- Great question, Martin. Forgive me if this is getting off topic.
(Just remember it binds to JSON data! :)
Both attempt to solve similar templating issues but go about it in
different ways. This isn't meant to be exhaustive but here's a quick
The most obvious difference is purely stylistic: the syntax. TrimPath
type expressions, whereas JsonML+BST uses <%
expressions in the *.jbst templates (I've been pronouncing this
Jay-Beast" in my head, FWIW). Your preferences may vary here. Mine leans
toward the ASP/JSP style out of familiarity and abundance of syntax
highlighting tools which make it nice to work with. The pro/con of
this is subjective with valid arguments on either side I'm sure.
The next difference is a result of the chosen code block language,
literally, the expression given is wrapped as a function with a
parameter called $item providing data binding context. This means
that it can call out to utilities or other query frameworks as long as
the result of the expression is a return-able result. Typically this
ends up being strings or JsonML from a nested template. In JST, the
be learned and maintained. For example, the "capitalize" modifier
effectively calls .toUpperCase() on the result. In a JsonML+BST code
block that would be foo.toUpperCase(). JST "modifiers" are hard coded
into the system and anything new must be explicitly written for JST.
Then there are architectural differences.
JST (typically) runs the parsing in the browser, which has the pro of
being wholly client-side. If it is run on the server then the whole
point is lost and it is just another server-side scripting language.
The downside of JST parsing the raw template in the browser is that
inline via <textarea> blocks. In JsonML+BST, the original template is
just be loaded via script tags which get cached as external resources.
Both systems can lazy load via XHR, etc.
DOM dependencies, so it may run on a standalone interpreter (e.g.
Rhino). Technically, I too could port the JsonML+BST compiler to
make this impossible. My motivation to do so is low at the moment as
it wouldn't be my preference on how to run it. I'm building support
into my larger Ajax framework which automatically builds the
seamless which makes the inner (tweak-refresh-repeat) loop feel like
editing raw HTML. I find the less I fight the tools, the more I want
to do the real work.
Finally, while I don't have the real numbers in front of me, I'd
suspect that JsonML+BST keeping the hard parsing on the server keeps
the download smaller. The only two scripts needed for JsonML+BST are
JsonML2.js (currently 2.08K compacted) and JsonML_BST.js (currently
679 bytes). So in less than 3K on the client you can have a template
built out and the rest is all just the JSON data and downloading of
templates (which are based upon JsonML giving them a file size similar
When I get a chance, I plan to write up a tutorial (more than just the
example) as this is a great question that would have been easy to see
--- In firstname.lastname@example.org, "Martin Cooper" wrote:
> What would be the pros and cons of this approach when compared to the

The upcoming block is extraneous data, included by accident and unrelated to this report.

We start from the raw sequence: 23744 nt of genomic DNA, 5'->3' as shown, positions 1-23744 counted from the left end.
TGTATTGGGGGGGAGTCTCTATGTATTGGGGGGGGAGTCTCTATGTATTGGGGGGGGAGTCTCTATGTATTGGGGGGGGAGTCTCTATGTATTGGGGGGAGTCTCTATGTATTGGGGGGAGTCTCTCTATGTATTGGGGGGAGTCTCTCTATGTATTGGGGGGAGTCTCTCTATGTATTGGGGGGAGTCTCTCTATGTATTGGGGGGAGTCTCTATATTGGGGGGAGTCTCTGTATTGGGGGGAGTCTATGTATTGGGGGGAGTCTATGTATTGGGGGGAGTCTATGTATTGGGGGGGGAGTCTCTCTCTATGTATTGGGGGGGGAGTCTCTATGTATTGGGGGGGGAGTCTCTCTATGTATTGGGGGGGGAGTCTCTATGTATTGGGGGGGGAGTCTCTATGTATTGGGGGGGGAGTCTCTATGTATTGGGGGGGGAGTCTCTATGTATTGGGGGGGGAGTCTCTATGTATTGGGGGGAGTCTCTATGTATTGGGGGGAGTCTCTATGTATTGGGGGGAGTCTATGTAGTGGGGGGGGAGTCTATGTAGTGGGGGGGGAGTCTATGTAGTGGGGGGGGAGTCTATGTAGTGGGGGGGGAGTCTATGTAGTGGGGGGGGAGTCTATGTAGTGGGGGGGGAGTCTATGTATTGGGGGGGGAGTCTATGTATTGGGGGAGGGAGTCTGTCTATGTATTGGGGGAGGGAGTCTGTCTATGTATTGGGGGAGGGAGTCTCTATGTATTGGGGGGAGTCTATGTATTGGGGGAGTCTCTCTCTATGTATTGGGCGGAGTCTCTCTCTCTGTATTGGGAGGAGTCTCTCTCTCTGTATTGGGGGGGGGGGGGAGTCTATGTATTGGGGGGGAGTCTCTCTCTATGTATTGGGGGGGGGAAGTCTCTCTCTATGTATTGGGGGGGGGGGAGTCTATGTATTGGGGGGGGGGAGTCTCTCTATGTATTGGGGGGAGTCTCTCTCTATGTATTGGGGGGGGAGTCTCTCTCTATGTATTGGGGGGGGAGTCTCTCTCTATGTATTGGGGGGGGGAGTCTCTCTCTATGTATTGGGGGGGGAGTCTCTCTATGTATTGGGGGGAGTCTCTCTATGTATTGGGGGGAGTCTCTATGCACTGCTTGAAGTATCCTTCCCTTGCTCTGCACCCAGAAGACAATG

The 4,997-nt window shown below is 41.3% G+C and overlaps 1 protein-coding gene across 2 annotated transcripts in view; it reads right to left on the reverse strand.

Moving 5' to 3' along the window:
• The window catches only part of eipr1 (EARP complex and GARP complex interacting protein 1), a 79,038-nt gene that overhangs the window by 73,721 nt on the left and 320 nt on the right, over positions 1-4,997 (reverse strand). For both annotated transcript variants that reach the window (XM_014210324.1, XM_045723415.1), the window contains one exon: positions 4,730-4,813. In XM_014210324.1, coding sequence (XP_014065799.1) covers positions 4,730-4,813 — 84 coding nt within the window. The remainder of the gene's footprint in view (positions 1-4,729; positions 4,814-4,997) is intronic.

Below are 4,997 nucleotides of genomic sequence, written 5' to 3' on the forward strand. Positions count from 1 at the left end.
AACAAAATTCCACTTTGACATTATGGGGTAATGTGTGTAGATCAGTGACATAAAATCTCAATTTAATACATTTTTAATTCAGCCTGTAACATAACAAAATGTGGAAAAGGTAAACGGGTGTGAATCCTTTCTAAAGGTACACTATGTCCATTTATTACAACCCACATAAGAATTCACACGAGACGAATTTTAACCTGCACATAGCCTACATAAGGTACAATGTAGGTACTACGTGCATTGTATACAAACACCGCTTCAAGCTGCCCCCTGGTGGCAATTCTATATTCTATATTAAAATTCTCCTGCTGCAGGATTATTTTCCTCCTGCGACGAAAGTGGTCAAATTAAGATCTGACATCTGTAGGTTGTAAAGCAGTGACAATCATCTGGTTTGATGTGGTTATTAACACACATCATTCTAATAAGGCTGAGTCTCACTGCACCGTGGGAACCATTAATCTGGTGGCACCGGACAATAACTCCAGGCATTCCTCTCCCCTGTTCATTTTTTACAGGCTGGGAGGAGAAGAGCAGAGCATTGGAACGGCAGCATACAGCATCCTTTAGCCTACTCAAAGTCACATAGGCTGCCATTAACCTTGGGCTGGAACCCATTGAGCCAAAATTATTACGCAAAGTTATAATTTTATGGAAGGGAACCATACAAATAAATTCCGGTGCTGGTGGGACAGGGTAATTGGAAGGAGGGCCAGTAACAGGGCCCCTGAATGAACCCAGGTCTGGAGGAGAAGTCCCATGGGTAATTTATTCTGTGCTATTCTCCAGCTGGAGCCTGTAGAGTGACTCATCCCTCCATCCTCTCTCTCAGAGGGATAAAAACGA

> Martin Cooper
> On Sun, Aug 3, 2008 at 5:28 PM, Stephen M. McKamey wrote:
> > Recent discussions about JsonML (e.g.
> > http://tech.groups.yahoo.com/group/json/message/1115) and various blog
> > posts around browser-side templating (e.g.
> > that it is time to share more of what I've been working on lately.
> > One such project has been what I call JsonML Browser-Side Templating
> > (JsonML+BST). The idea is to leverage JsonML as the intermediate
> > format for automatically "compiling" templates written in an ASP/JSP
> > style to be data bound on the client. It turns out this has many
> > advantages which make for a responsive user experience. Basically,
> > you keep the compiled JsonML+BST template and the JSON data separate
> > and then data bind on the client. This allows responsive changes to
> > the view or the data.
> > This weekend I finally wrote up an overview, a little demo and
> > packaged up some code. If you are interested in more, please check
> > out a more detailed description (http://jsonml.org/BST/) and play with
> > the example (http://jsonml.org/BST/Example/).
> > Thanks,
> > smm
If there isn't any, why hasn't anyone thought of that?
Get ideas on sharing photos from people like you. Find new ways to share.
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What you want does exist. See http://aptana.com/jaxer. Jaxer us a javasctipt and Ajax
server that uses spidermonkey and the mozilla dom engine to do the things you ask for
like sockets, sessions, database calls, etc... Jaxer also supports json. :)
Your link is broken. Also please have full disclosure
--- In email@example.com, "khakman" <khakman@...> wrote:
> What you want does exist. See http://aptana.com/jaxer. Jaxer us a
javasctipt and Ajax
> server that uses spidermonkey and the mozilla dom engine to do the
things you ask for
> like sockets, sessions, database calls, etc... Jaxer also supports
- On Sun, Aug 17, 2008 at 11:11 PM, Mert Sakarya <mertsakarya@...> wrote:
> If there isn't any, why hasn't anyone thought of that?
But as to the question: If you did work on Java platform, you could
use Rhino. It is very easy to integrate when running on JDK 1.6. So in
context of JVM (which can run multiple other scripting languages, not
just Java), Rhino would be a stand-alone component.
-+ Tatu +-
here is the link http://aptana.com/jaxer
On 8/18/08, Ric Johnson <RicJohnsonIII@...> wrote:
> Your link is broken. Also please have full disclosure
> --- In firstname.lastname@example.org <json%40yahoogroups.com>, "khakman" <khakman@...>
> > Mert--
> > What you want does exist. See http://aptana.com/jaxer. Jaxer us a
> javasctipt and Ajax
> > server that uses spidermonkey and the mozilla dom engine to do the
> things you ask for
> > like sockets, sessions, database calls, etc... Jaxer also supports
> json. :)
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